Mental Imagery in Spinal Cord Injury: A Systematic Review
2Neurosciences CNC Centre, All India Institute of Medical Sciences, Ansari Nagar, New Delhi, E-mail: [email protected]
- *Corresponding Author:
- Ruby Aikat
Assistant Professor, Indian Spinal Injuries
Centre, Institute of Rehabilitation Sciences
Sector C, Vasant Kunj, New Delhi, India
E-mail: [email protected]
Received date: May 04, 2016; Accepted date: June 13, 2016; Published date: June 15, 2016
Citation: Aikat R, Dua V (2016) Mental Imagery in Spinal Cord Injury: A Systematic Review. J Spine 5:310. doi:10.4172/2165-7939.1000310
Copyright: © 2016 Aikat R, et al. This is an open-access article distributed under the terms of the Creative Commons Attribution License, which permits unrestricted use, distribution, and reproduction in any medium, provided the original author and source are credited.
Background: The immense potential of structural and functional reorganization of central nervous system i.e., neuro-plasticity following any injury serves the key mechanism behind the recovery of sensory-motor functions. One of the ways of enhancing this reorganization is through the technique of mental imagery. Mental imagery has been studied in various neurological conditions such as stroke and spinal cord injury (SCI) and has been seen to be quite effective in bringing about functional gains. But the research and literature available, particularly in SCI, is quite diverse and inconclusive. This review was, hence, conducted with the aim of understanding the concept of mental imagery and its therapeutic potential in spinal cord injury.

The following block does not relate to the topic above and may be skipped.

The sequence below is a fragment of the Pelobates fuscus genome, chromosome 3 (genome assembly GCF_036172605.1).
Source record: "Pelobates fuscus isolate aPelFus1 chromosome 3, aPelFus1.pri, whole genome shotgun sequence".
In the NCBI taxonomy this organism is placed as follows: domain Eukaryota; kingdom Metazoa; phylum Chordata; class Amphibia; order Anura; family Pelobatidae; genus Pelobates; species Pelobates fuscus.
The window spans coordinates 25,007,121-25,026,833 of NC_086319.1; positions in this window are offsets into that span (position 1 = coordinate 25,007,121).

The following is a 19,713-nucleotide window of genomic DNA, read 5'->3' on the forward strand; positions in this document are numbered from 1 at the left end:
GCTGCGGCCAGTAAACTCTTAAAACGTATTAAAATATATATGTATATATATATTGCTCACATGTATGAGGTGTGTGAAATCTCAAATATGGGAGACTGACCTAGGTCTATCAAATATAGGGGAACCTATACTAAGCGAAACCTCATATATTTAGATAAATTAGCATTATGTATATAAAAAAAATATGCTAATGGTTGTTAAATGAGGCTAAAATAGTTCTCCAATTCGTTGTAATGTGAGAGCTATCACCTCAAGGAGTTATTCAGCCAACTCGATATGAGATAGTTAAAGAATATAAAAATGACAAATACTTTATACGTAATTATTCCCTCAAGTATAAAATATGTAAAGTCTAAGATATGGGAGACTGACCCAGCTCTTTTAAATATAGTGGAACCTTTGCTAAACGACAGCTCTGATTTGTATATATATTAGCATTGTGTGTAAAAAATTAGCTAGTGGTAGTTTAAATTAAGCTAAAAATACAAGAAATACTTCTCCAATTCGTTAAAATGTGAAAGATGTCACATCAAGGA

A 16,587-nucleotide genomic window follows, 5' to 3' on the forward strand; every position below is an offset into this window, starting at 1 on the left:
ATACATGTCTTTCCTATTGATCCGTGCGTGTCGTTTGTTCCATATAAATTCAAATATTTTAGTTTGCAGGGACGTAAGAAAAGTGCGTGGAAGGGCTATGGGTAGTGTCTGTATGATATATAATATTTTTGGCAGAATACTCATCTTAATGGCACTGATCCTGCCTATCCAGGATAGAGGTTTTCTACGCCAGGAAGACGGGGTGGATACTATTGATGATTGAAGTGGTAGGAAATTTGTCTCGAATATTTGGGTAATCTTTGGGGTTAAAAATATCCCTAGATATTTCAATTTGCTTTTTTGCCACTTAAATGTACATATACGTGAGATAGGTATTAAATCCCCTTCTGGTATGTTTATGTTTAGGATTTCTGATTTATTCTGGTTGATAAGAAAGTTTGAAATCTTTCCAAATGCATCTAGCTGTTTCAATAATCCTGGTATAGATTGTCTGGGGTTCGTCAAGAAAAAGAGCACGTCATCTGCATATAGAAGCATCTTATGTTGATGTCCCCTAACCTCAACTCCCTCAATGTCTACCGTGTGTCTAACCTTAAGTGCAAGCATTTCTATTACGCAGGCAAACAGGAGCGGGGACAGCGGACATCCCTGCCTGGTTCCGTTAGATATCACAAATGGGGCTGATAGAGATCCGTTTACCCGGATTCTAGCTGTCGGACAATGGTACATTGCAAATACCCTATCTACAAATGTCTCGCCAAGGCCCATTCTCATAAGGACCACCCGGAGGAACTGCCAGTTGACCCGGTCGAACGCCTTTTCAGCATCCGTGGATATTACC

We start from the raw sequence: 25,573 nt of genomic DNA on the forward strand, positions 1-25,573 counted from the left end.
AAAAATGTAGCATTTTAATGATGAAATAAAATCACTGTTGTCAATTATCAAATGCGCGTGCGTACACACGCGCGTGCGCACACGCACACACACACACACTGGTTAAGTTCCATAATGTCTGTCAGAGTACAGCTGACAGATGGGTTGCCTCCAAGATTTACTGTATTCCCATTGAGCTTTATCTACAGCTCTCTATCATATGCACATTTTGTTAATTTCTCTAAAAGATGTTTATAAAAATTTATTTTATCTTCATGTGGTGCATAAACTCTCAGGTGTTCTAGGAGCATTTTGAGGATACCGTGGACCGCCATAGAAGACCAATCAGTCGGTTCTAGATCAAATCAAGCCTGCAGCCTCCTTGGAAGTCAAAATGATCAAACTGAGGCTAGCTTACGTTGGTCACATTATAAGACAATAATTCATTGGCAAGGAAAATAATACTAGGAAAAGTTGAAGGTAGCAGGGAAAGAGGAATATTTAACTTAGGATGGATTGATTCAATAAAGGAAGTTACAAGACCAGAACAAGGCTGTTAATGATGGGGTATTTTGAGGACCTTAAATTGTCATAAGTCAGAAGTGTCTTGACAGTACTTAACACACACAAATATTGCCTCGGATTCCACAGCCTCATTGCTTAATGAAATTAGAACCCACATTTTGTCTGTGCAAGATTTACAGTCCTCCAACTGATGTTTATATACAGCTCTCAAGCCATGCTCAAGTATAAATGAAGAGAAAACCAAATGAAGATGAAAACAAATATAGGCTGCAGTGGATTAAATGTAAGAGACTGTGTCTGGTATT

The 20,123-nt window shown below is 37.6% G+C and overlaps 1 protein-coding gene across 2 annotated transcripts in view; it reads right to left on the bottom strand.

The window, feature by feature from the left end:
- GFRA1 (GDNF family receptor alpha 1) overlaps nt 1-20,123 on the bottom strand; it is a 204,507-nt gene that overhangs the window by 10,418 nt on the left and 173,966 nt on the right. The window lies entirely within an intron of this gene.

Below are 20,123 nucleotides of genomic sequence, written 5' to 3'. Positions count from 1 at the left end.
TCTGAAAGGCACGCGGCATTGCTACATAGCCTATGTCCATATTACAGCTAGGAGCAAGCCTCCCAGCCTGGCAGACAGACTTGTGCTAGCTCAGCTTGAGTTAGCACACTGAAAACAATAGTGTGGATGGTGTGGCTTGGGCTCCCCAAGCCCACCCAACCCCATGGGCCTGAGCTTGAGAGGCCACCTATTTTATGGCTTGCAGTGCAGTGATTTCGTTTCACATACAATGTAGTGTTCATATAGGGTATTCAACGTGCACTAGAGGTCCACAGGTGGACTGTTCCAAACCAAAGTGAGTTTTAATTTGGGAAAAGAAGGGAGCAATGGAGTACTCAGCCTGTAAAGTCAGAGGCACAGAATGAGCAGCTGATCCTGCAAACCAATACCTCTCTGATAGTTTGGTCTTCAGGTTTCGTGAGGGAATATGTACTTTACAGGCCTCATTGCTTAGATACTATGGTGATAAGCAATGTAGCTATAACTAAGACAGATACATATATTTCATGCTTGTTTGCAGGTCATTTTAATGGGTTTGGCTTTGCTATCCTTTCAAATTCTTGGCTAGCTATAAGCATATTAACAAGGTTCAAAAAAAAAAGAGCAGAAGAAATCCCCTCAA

Method: A systematic literature search, using PRISMA 2009 guidelines, was conducted according to the set inclusion and exclusion criteria. After the initial screening, 25 articles were finally selected for the review. These were independently reviewed by two reviewers. The articles selected included mixed designs (reviews, experimental studies and observational studies) and were published between 1990- September 2014.
Results: The review revealed that the common techniques used to study mental imagery were mental chronometry, mental rotation and questionnaires. Apart from these, the vividness of imagery perceived during movement simulation were assessed using Movement Imagery Questionnaire (MIQ), MIQ-R (Revised), Kinesthetic and Visual Imagery Questionnaire (KVIQ), Vividness of Motor Imagery Questionnaire (VMIQ), Time Dependent Motor Imagery (TDMI) screening test etc. Two types of imagery perspectives were discussed about: external (a perspective that involves primarily a visual representation of motor task, i.e., third person); and internal (involves kinesthetic and visual representation from inside, i.e., first person of the simulated movements).
Conclusion: The therapeutic benefits of mental imagery were mixed, with more weightage going towards motor recovery as compared to pain and other sensory areas. However, few questions still remained regarding the best methods of practice of mental imagery and the details of the techniques used with proper protocols.